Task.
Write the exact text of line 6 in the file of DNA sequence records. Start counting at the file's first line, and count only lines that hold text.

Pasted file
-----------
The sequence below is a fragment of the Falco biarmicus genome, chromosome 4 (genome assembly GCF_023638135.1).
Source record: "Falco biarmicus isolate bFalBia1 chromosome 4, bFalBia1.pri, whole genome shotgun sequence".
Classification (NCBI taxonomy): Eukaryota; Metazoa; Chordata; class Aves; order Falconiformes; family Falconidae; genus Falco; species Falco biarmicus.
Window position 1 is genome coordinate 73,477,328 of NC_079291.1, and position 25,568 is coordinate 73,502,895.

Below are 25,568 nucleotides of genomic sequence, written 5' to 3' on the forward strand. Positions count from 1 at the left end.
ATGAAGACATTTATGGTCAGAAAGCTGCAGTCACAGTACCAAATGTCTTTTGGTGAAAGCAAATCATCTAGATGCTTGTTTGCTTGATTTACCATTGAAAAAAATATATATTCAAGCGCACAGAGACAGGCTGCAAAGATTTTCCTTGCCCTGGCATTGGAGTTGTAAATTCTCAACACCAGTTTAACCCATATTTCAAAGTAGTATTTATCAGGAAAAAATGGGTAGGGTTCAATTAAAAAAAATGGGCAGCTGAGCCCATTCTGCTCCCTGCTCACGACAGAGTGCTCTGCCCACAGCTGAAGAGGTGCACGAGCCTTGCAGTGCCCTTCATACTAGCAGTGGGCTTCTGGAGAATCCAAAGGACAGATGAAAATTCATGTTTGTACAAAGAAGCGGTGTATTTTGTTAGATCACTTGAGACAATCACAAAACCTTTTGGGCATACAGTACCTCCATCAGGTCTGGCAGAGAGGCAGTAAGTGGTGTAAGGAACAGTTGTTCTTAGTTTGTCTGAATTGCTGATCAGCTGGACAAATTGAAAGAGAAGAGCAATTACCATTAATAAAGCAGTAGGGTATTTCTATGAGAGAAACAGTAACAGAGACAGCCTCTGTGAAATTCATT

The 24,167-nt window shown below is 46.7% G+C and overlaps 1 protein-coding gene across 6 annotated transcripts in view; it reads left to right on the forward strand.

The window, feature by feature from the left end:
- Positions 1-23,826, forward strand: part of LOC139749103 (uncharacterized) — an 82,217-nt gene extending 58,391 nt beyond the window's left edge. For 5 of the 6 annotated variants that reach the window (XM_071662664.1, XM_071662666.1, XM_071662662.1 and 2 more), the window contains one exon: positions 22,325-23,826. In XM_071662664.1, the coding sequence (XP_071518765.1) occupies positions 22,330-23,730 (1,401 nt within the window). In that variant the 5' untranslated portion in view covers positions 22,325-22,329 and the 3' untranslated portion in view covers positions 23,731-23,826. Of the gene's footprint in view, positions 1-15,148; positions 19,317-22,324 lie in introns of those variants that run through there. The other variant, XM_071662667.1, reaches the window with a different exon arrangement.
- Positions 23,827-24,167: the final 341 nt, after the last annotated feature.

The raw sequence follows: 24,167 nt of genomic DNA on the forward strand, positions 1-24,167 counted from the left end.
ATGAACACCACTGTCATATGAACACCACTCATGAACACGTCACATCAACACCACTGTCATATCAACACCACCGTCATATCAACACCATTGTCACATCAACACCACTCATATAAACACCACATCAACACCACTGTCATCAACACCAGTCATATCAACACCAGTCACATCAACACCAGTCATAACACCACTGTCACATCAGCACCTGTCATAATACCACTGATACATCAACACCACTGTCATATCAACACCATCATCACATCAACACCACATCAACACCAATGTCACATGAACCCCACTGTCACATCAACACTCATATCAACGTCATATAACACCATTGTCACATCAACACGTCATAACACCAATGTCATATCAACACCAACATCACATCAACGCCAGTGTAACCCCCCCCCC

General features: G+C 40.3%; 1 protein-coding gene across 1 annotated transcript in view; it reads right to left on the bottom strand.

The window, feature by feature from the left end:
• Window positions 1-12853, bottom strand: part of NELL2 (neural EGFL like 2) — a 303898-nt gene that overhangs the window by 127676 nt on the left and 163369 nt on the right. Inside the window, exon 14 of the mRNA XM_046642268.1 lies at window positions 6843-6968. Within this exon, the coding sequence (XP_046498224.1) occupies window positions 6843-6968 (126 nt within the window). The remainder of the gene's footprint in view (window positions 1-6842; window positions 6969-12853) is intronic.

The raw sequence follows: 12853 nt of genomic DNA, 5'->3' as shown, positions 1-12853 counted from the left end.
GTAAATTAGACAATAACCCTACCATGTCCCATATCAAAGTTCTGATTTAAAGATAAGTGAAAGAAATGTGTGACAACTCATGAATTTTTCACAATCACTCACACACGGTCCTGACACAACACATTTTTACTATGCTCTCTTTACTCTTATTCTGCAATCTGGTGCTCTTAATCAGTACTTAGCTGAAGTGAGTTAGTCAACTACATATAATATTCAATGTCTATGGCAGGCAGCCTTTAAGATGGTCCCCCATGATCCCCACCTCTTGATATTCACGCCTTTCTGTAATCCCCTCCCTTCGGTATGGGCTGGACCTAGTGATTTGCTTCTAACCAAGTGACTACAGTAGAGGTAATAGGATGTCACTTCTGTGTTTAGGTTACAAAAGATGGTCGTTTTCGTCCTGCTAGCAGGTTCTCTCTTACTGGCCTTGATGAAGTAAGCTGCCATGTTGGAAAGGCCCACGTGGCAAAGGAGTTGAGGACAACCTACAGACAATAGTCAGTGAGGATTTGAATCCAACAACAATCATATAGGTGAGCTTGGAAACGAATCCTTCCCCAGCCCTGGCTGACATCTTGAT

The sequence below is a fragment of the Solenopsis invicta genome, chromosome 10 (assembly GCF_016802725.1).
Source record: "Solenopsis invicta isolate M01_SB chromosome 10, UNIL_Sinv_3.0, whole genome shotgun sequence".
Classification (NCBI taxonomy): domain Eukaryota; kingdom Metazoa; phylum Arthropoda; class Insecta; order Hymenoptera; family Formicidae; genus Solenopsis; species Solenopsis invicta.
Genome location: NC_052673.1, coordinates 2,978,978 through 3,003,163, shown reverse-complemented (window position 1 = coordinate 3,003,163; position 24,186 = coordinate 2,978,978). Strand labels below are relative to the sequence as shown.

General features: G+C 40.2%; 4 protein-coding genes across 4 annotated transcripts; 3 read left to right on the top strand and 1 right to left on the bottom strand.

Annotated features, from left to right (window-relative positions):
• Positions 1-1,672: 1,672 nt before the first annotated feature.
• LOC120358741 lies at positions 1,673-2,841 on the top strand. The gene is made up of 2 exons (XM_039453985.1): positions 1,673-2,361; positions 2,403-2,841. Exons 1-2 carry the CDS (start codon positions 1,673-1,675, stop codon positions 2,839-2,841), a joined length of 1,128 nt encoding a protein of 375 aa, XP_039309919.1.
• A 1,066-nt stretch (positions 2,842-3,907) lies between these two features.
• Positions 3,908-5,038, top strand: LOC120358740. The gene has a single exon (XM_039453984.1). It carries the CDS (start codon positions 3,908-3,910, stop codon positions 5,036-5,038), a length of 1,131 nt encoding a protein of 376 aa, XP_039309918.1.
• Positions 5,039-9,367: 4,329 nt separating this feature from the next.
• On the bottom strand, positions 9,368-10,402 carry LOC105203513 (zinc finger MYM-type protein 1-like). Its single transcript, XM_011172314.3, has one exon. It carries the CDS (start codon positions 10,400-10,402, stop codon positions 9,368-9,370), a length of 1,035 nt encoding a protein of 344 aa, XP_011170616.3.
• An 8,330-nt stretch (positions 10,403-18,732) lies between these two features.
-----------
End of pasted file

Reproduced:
ATGAAGACATTTATGGTCAGAAAGCTGCAGTCACAGTACCAAATGTCTTTTGGTGAAAGCAAATCATCTAGATGCTTGTTTGCTTGATTTACCATTGAAAAAAATATATATTCAAGCGCACAGAGACAGGCTGCAAAGATTTTCCTTGCCCTGGCATTGGAGTTGTAAATTCTCAACACCAGTTTAACCCATATTTCAAAGTAGTATTTATCAGGAAAAAATGGGTAGGGTTCAATTAAAAAAAATGGGCAGCTGAGCCCATTCTGCTCCCTGCTCACGACAGAGTGCTCTGCCCACAGCTGAAGAGGTGCACGAGCCTTGCAGTGCCCTTCATACTAGCAGTGGGCTTCTGGAGAATCCAAAGGACAGATGAAAATTCATGTTTGTACAAAGAAGCGGTGTATTTTGTTAGATCACTTGAGACAATCACAAAACCTTTTGGGCATACAGTACCTCCATCAGGTCTGGCAGAGAGGCAGTAAGTGGTGTAAGGAACAGTTGTTCTTAGTTTGTCTGAATTGCTGATCAGCTGGACAAATTGAAAGAGAAGAGCAATTACCATTAATAAAGCAGTAGGGTATTTCTATGAGAGAAACAGTAACAGAGACAGCCTCTGTGAAATTCATT